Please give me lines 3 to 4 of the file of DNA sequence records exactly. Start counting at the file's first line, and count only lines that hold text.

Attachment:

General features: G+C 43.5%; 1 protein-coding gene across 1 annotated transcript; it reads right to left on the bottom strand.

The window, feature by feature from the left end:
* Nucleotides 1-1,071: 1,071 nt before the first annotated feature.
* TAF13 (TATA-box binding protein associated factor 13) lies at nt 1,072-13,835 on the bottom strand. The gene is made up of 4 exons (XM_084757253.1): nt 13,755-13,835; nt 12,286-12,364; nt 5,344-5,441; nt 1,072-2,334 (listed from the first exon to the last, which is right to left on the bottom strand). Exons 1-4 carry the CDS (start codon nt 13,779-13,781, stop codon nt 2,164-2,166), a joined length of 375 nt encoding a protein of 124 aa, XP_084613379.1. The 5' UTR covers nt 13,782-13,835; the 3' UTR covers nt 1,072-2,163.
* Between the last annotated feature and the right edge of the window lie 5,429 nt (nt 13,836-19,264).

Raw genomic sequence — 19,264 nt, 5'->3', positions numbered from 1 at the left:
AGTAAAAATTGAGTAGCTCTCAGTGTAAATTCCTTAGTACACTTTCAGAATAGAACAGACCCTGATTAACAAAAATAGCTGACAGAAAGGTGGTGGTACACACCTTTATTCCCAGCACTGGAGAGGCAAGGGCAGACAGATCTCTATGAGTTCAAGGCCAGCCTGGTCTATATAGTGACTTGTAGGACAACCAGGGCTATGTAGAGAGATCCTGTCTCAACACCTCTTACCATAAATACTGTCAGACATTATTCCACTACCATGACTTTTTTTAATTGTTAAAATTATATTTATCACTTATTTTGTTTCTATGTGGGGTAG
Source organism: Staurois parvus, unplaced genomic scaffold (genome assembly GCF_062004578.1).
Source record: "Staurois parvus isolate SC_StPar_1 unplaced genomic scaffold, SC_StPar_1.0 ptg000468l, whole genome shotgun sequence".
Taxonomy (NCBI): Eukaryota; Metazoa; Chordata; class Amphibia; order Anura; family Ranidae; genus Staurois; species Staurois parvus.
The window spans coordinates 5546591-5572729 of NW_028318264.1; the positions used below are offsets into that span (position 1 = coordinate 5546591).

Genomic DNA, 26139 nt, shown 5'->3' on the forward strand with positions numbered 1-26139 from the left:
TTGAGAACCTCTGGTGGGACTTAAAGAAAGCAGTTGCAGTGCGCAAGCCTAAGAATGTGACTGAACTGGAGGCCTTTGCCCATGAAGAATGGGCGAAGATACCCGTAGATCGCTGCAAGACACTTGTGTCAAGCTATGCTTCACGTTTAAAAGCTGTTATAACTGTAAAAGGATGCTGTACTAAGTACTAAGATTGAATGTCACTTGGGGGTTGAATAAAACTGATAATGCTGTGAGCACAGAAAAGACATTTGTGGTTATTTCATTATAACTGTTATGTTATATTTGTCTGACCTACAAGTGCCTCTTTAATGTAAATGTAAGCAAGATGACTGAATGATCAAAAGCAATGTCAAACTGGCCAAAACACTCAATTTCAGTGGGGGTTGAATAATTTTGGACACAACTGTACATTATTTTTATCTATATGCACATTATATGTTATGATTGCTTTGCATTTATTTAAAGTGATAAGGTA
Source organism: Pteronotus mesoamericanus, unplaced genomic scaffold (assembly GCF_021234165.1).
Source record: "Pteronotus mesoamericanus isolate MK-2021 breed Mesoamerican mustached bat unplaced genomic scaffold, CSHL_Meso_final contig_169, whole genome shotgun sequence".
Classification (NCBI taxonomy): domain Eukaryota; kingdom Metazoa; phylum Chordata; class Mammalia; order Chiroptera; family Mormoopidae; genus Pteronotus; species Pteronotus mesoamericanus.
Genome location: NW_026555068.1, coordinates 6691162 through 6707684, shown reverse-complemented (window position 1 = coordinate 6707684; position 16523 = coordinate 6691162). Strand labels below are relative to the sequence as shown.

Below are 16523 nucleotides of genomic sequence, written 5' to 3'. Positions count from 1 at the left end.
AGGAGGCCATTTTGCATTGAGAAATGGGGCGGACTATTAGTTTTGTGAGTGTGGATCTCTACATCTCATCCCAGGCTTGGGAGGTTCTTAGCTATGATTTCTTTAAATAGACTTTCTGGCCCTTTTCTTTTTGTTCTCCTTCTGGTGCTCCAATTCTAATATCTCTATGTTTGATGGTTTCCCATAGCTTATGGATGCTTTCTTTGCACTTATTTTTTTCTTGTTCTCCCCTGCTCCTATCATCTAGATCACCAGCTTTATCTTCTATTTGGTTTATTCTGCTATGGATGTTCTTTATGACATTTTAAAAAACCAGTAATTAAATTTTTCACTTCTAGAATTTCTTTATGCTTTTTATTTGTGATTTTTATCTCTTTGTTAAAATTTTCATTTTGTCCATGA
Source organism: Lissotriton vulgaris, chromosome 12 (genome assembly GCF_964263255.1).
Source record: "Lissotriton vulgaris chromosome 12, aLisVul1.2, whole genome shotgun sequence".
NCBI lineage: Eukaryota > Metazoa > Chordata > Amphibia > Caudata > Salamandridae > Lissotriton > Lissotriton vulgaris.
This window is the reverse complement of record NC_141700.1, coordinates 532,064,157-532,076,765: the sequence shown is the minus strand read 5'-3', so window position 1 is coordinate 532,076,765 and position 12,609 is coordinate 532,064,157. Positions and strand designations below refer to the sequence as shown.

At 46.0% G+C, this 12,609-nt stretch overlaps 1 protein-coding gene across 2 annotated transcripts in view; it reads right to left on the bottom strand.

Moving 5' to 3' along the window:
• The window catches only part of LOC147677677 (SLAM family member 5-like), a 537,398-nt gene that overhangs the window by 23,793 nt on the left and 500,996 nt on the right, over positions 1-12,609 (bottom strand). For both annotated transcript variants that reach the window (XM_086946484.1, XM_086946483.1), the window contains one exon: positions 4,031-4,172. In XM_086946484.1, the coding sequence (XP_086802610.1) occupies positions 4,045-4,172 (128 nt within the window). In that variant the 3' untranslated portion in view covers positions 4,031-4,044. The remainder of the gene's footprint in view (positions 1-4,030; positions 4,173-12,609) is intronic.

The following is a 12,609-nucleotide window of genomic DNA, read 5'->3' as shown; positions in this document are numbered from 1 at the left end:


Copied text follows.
* Nucleotides 1-1,071: 1,071 nt before the first annotated feature.
* TAF13 (TATA-box binding protein associated factor 13) lies at nt 1,072-13,835 on the bottom strand. The gene is made up of 4 exons (XM_084757253.1): nt 13,755-13,835; nt 12,286-12,364; nt 5,344-5,441; nt 1,072-2,334 (listed from the first exon to the last, which is right to left on the bottom strand). Exons 1-4 carry the CDS (start codon nt 13,779-13,781, stop codon nt 2,164-2,166), a joined length of 375 nt encoding a protein of 124 aa, XP_084613379.1. The 5' UTR covers nt 13,782-13,835; the 3' UTR covers nt 1,072-2,163.